115

How can I generate a frequency table (or histogram) for a single Series? For example, if I have my_series = pandas.Series([1,2,2,3,3,3]), how can I get a result like {1: 1, 2: 2, 3: 3} - that is, a count of how many times each value appears in the Series?

4 Answers 4

170

Maybe .value_counts()?

>>> import pandas
>>> my_series = pandas.Series([1,2,2,3,3,3, "fred", 1.8, 1.8])
>>> my_series
0       1
1       2
2       2
3       3
4       3
5       3
6    fred
7     1.8
8     1.8
>>> counts = my_series.value_counts()
>>> counts
3       3
2       2
1.8     2
fred    1
1       1
>>> len(counts)
5
>>> sum(counts)
9
>>> counts["fred"]
1
>>> dict(counts)
{1.8: 2, 2: 2, 3: 3, 1: 1, 'fred': 1}
9
  • 6
    .value_counts().sort_index(1) , to prevent the first column possibly getting slightly out-of-order
    – smci
    Apr 17, 2013 at 12:12
  • 10
    Is there an equivalent for DataFrame, rather than series? I tried running .value_counts() on a df and got AttributeError: 'DataFrame' object has no attribute 'value_counts' May 3, 2013 at 14:07
  • 2
    Is there an easy way to convert these counts to proportions?
    – dsaxton
    Jul 31, 2015 at 23:53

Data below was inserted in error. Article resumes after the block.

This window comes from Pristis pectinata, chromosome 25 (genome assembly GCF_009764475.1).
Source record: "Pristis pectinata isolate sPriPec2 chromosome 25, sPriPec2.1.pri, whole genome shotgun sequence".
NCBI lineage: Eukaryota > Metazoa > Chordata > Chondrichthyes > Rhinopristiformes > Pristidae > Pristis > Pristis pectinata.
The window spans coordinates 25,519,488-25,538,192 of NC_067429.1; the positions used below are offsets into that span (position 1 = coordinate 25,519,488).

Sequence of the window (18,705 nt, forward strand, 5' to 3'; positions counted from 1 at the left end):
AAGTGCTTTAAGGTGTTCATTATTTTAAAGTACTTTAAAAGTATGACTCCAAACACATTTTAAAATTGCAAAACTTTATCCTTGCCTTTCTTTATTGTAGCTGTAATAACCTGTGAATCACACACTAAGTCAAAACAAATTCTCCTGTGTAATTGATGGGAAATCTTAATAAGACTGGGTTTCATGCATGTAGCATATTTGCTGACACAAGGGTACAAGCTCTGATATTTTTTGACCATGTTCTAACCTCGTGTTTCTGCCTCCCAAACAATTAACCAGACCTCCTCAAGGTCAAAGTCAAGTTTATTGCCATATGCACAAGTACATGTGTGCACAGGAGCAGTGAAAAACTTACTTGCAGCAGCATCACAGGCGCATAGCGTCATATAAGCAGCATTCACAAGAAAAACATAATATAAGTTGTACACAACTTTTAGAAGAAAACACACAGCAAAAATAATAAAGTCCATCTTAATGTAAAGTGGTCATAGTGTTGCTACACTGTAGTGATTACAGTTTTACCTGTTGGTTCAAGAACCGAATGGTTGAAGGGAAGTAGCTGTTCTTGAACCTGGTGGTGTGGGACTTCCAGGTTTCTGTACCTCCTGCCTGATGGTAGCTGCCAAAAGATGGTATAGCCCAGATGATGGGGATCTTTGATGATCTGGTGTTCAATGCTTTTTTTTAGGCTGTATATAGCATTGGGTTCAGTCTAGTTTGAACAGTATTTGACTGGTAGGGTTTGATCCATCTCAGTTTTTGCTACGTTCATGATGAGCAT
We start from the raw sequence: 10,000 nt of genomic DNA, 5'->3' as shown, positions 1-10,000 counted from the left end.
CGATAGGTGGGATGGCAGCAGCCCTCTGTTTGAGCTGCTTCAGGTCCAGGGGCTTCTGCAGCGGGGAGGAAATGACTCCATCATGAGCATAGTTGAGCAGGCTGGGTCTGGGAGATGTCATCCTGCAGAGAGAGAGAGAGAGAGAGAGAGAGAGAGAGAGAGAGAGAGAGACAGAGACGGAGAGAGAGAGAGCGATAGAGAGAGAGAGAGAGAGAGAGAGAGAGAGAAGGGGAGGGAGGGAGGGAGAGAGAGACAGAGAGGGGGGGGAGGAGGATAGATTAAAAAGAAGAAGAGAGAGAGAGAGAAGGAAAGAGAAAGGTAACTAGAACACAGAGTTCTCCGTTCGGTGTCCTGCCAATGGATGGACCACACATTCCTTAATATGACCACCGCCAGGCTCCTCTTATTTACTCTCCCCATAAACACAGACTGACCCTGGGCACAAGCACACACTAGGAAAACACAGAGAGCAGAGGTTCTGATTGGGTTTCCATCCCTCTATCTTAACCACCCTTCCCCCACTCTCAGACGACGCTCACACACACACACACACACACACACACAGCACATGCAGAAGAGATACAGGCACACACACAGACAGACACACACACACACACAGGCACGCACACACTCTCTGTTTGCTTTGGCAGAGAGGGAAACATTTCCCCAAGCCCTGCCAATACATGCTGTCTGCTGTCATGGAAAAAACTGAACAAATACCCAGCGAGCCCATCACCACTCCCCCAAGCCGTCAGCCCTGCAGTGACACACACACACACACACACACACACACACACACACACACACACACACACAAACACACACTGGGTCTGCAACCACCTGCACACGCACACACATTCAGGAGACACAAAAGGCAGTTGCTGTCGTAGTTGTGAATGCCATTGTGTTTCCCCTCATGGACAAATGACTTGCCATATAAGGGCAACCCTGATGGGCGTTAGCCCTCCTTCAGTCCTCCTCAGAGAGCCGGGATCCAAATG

• 8
    @dsaxton you can use .value_counts(normalize=True) to convert the results to proportions
    – Max Power
    Nov 30, 2016 at 21:01
  • 3
    To use this on a dataframe instead, convert into it's equivalent 1-D numpy array representation, like - pd.value_counts(df.values.ravel()) which returns a series whose index and values attributes contains the unique elements and their counts respectively. Dec 20, 2016 at 10:04
12

You can use list comprehension on a dataframe to count frequencies of the columns as such

[my_series[c].value_counts() for c in list(my_series.select_dtypes(include=['O']).columns)]

Breakdown:

my_series.select_dtypes(include=['O']) 

Selects just the categorical data

list(my_series.select_dtypes(include=['O']).columns) 

Turns the columns from above into a list

[my_series[c].value_counts() for c in list(my_series.select_dtypes(include=['O']).columns)] 

Iterates through the list above and applies value_counts() to each of the columns

9

The answer provided by @DSM is simple and straightforward, but I thought I'd add my own input to this question. If you look at the code for pandas.value_counts, you'll see that there is a lot going on.

If you need to calculate the frequency of many series, this could take a while. A faster implementation would be to use numpy.unique with return_counts = True

Here is an example:

import pandas as pd
import numpy as np

my_series = pd.Series([1,2,2,3,3,3])

print(my_series.value_counts())
3    3
2    2
1    1
dtype: int64

Notice here that the item returned is a pandas.Series

In comparison, numpy.unique returns a tuple with two items, the unique values and the counts.

vals, counts = np.unique(my_series, return_counts=True)
print(vals, counts)
[1 2 3] [1 2 3]

You can then combine these into a dictionary:

results = dict(zip(vals, counts))
print(results)
{1: 1, 2: 2, 3: 3}

And then into a pandas.Series

print(pd.Series(results))
1    1
2    2
3    3
dtype: int64
2